As per the quick estimates of 4th All-India Census of MSMEs, the number ofenterprises is estimated to be about 26 million and these provide employment to an estimated60 million persons. Of the 26 million MSMEs, only 1.5 million are in theregistered segment while the remaining 24.5 million (94%) are in the unregistered segment. The State-wise distribution of MSMEs show that more than 55% of these enterprises are in 6 States, namely, Uttar Pradesh, Maharashtra, Tamil Nadu, West Bengal, Andhra Pradesh and Karnataka. Further, about 7% of MSMEs are owned by women and more than 94% of the MSMEs are proprietorships or partnerships. In view of the MSME sector’s role in the economic and social development of the country, the Government has emphasized on its growth and development. It has taken various measures/initiatives from time to time which have facilitated the sector’s ubiquitous growth. No discussion on MSMEs can be complete without a full treatment of the unorganized sector in which enterprises are typically established through own funds or funds obtained through non-institutional sources, they lack managerial bandwidth, do not have established channels for marketing and are centered around a single traditional technology. More than 94 percent of MSMEs are unregistered, with a large number established in the informal or unorganized sector. The National Commission for Enterprises in the Unorganised Sector (NCEUS) defines unorganized sector as enterprise employing less than 10 workers. It has estimated such enterprises at 58 million with employment generated of 104 million persons. Of these, more than half the workers are classified as ‘self-employed’. A large segment in this universe of self-employed consists of those who are engaged in non-farm activities. This segment predominantly consists of own account enterprises, i.e., where there are no hired workers and are run by self with or without the help of unpaid family members. The own account enterprises can be distinguished into those running within households and those outside the households. The household enterprises operate on the basis of family labour – organizing production on its own, acquire its own raw material, use its own machinery and tools and market its products. Apart from own account enterprises, this segment also consists of enterprises having hired workers between 2 to 9. Very often, these enterprises are located in clusters but function independently without inter-firm linkages.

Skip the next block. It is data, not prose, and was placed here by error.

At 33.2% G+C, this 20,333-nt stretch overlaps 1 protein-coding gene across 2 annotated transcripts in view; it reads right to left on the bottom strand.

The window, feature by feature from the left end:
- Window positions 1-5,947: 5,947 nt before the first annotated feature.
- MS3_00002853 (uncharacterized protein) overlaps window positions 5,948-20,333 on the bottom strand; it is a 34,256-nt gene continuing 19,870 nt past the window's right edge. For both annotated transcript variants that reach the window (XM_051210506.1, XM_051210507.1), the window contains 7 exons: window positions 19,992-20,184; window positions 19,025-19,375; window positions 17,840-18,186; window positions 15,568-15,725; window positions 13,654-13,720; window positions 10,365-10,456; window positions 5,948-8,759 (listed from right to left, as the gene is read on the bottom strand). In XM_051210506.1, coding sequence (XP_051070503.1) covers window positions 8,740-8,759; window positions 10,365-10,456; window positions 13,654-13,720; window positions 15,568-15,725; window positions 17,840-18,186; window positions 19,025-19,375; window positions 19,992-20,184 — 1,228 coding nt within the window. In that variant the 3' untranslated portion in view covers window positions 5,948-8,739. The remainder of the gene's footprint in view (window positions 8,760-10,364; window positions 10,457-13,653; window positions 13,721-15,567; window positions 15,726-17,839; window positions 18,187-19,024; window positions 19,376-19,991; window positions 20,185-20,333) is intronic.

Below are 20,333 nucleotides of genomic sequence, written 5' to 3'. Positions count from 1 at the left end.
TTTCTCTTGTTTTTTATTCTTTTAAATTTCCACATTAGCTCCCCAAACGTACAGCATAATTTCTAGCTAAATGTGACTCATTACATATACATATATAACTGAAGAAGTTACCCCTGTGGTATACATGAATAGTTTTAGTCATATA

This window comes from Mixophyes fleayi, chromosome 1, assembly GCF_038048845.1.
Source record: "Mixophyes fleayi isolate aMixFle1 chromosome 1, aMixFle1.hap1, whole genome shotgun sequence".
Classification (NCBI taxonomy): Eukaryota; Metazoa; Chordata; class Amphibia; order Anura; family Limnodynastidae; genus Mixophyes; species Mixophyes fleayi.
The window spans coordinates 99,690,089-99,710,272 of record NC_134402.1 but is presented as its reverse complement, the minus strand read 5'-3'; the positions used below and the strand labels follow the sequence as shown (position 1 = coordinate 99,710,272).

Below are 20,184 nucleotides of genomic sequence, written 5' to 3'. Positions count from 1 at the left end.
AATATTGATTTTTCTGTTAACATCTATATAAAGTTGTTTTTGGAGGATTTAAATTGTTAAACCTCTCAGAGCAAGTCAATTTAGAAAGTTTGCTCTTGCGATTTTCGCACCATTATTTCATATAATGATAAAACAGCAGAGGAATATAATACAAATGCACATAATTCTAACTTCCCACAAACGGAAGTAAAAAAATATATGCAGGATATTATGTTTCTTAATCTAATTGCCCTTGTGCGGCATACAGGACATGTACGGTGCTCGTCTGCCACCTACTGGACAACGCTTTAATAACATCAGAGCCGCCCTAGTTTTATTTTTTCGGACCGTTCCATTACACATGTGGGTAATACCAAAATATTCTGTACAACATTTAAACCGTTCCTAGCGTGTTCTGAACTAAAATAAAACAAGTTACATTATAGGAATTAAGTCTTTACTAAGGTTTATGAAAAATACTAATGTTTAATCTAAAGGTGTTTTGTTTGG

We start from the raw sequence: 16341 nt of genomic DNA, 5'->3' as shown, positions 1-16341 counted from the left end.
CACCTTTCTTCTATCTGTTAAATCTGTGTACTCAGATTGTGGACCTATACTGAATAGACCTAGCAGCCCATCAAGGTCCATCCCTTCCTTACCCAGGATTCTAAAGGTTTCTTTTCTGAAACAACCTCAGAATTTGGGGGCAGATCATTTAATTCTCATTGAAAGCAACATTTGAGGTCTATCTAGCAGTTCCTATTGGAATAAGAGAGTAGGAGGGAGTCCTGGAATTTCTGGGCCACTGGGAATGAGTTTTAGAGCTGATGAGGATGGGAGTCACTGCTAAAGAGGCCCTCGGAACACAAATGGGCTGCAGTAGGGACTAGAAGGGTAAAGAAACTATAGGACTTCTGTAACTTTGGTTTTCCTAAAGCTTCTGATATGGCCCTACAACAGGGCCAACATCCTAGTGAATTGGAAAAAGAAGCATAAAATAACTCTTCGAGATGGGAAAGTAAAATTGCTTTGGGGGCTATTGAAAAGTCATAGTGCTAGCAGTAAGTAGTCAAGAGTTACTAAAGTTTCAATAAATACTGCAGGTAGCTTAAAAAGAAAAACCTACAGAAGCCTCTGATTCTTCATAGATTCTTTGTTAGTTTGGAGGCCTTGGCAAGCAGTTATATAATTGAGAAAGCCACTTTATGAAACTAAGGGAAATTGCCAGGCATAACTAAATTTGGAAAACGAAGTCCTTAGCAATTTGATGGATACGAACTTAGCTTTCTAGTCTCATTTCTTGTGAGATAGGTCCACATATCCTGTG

The Office of the DC (MSME) provides estimates in respect of various performance parameters relating to the Sector. The time series data in respect of the Sector on various economic parameters, is incorporated in the following Table: –
MSEs Performance: Units, Investment, Production, Employment &
- The figures in brackets show the % growth over the previous year.
COMPARISON OF THE MSE SECTOR WITH THE OVERALL INDUSTRIAL SECTOR:
The MSE sector has maintained a higher rate of growth vis-à-vis the overall industrial sector as would be clear from the comparative growth rates of production for both the sectors during last five years as incorporated in the Table given below: –
Comparative Growth Rates
CONTRIBUTION OF MSEs IN THE GROSS DOMESTIC PRODUCT (GDP)
EMPLOYMENT IN MSE SECTOR
The total employment from the MSE sector (including SSSBEs) in the country as per the Third All India Census of MSEs with reference Year 2001-02 was 249.33 lakh numbers. The units operating with fixed premises are treated as MSEs. As per the estimates compiled for the year 2007-08, the employment was 322.28 lakh persons in the sector. The share of MSEs in the total employment among units engaged in manufacturing and services is around 34.93%.
Challenges faced by smes
Mentoring & Advocacy